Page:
Sarah McQuaid - The St Buryan’s Sessions

2021 studio album

The St Buryan’s Sessions - Sarah McQuaid

the bright young folk review

It was crowdfunding that enabled The St Buryan Sessions to be created when the proposed live tour recording was stymied by the pandemic. The selection of songs reworked here, ranging from 1997 right up to date, will make the uninitiated wish they’d found Sarah McQuaid sooner.

The minimal, monochrome sleeve notes provide insights from the producer-engineer Martin Stansbury and Sarah McQuaid about the evolution of the project and the visual design reflects the solitary nature of the work. The succinct song descriptions (with McQuaid’s micro-doodles) have a two-fold advantage; they do not patronise long-time listeners and yet they are approachable for newcomers and invite a deeper dive into the artist’s 25 year repertoire.

The acapella opener, Sweetness and Pain instantly conveys the lofty acoustics of the medieval church where the album was recorded through the raw power of the vocal. The imagery of brambles, wolves, winter and dread pervade the first few songs and McQuaid does not shy away from weaving major themes such as death, volcanoes and celestial bodies in amongst quotidian observations of garden wildlife and anecdotes from her children’s lives.

The mellow piano, guitars and tom-drum are played with devastating aplomb in a space that just would not forgive a bum note, but it is Sarah McQuaid’s voice that always dominates at the front of the mix. Witness the quivering feedback from the Ibanez guitar throughout The Tug of the Moon and enjoy the 10 seconds given to hear it fully melt away.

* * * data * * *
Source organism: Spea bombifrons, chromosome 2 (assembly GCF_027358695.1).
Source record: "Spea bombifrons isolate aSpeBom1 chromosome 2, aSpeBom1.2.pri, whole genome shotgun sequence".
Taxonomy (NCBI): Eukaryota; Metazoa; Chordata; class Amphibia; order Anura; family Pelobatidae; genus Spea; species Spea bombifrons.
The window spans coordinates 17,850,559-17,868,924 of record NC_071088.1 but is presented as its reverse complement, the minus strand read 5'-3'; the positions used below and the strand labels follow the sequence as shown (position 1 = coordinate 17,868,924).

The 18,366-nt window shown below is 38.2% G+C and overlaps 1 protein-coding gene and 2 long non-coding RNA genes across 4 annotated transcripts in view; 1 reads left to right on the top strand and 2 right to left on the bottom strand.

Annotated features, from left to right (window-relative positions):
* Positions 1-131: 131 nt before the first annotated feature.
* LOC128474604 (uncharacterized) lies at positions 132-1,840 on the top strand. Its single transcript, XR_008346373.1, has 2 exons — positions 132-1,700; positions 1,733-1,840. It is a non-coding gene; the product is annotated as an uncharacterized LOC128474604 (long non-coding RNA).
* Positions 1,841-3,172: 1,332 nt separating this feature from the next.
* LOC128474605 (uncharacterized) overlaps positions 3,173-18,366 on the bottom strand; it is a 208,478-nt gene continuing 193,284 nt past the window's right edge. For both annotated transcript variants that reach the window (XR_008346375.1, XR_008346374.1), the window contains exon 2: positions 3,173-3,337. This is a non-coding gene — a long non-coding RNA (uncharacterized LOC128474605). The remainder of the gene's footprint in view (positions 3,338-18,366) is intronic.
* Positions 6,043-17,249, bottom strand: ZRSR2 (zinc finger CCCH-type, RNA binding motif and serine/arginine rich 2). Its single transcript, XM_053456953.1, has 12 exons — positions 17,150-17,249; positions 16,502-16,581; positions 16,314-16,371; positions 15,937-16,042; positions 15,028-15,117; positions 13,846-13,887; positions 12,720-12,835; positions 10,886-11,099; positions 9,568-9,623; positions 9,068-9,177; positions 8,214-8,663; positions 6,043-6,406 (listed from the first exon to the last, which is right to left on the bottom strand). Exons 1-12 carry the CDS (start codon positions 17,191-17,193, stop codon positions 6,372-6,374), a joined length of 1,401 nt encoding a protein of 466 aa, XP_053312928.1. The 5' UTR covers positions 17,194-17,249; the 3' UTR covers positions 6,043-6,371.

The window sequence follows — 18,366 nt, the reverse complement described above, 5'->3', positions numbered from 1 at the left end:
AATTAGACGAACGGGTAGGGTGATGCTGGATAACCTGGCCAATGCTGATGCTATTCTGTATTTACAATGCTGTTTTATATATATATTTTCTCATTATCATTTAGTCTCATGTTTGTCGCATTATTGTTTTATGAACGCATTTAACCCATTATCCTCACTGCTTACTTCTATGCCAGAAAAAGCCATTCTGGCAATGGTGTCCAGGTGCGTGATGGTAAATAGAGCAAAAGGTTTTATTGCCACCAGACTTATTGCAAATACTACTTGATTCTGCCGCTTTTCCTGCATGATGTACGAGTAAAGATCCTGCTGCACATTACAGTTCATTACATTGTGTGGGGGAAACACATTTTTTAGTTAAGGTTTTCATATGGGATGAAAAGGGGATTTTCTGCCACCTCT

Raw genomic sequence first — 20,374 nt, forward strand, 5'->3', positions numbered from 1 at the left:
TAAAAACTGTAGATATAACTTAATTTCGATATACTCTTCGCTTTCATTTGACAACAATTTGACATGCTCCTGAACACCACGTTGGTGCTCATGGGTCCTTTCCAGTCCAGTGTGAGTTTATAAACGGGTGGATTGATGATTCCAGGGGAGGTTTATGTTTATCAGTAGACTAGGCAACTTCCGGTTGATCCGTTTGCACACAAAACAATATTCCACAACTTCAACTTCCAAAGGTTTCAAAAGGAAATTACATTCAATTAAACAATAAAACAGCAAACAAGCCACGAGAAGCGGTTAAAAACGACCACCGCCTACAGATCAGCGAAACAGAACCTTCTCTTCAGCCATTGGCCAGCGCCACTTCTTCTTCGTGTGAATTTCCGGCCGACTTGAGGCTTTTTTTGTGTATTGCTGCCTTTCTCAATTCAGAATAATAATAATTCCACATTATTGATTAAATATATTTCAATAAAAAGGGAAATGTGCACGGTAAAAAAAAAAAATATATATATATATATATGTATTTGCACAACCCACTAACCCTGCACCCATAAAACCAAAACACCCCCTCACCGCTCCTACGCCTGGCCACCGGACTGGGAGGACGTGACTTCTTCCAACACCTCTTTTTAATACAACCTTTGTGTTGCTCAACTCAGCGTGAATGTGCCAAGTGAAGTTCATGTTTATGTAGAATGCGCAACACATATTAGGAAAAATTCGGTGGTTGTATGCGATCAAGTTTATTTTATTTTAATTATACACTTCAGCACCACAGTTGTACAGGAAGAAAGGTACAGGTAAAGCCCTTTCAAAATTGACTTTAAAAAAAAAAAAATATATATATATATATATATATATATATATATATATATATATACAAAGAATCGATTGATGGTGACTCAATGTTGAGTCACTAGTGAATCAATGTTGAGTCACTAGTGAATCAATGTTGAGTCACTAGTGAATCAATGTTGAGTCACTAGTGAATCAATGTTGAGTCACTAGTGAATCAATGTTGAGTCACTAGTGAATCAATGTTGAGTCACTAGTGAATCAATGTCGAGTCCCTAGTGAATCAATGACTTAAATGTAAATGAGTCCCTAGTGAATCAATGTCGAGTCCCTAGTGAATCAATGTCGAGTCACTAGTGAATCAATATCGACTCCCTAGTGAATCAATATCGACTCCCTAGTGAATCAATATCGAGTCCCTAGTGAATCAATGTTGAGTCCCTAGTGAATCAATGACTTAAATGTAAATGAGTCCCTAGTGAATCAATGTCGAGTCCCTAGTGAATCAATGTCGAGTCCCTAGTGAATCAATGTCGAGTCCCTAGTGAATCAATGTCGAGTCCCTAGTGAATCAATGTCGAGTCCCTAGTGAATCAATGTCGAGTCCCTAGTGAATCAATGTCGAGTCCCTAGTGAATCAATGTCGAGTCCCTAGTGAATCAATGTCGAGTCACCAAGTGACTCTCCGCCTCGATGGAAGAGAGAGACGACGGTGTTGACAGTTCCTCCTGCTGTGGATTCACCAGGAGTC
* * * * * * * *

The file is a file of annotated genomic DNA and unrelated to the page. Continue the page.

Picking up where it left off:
The vocal loops on In Derby Cathedral and If We Dig Any Deeper add choral layers and welcome contrast. The bilingual cover of the jazz standard Autumn Leaves is delivered with full emotional power.

There is a synchronicity in the fact that this album was recorded in St Buryan’s; reputedly a hermitage founded by a 6th century Irish princess that came to settle in Cornwall. It has provided an inspirational backdrop for an American musician that had herself come to Cornwall fourteen years before to settle, forced into hermitic performance by extraordinary world circumstances.

The new treatments of beloved songs will no doubt charm Sarah McQuaid’s established fan base. Moreover, the album itself provides an enigmatic souvenir of the pandemic era.

Its contrapuntal messages of fear and hope seem to step out from individual songs and assume deeper meaning in the current time. A finely curated album.

Angela Stock

Released on CD, vinyl and digitally October 15 2021. Produced and recorded by Martin Stansbury.

1. Sweetness and Pain
2. The Sun Goes on Rising
3. If We Dig Any Deeper It Could Get Dangerous
4. The Silence Above Us
5. One Sparrow Down
6. Charlie’s Gone Home
7. What Are We Going To Do
8. Yellowstone
9. Time to Love
10. Autumn Leaves
11. In Derby Cathedral
12. The Day of Wrath, That Day
13. The Tug of The Moon
14. Rabbit Hills
15. Last Song

Sarah McQuaid discography

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Sarah McQuaid

Producer credits

Martin Stansbury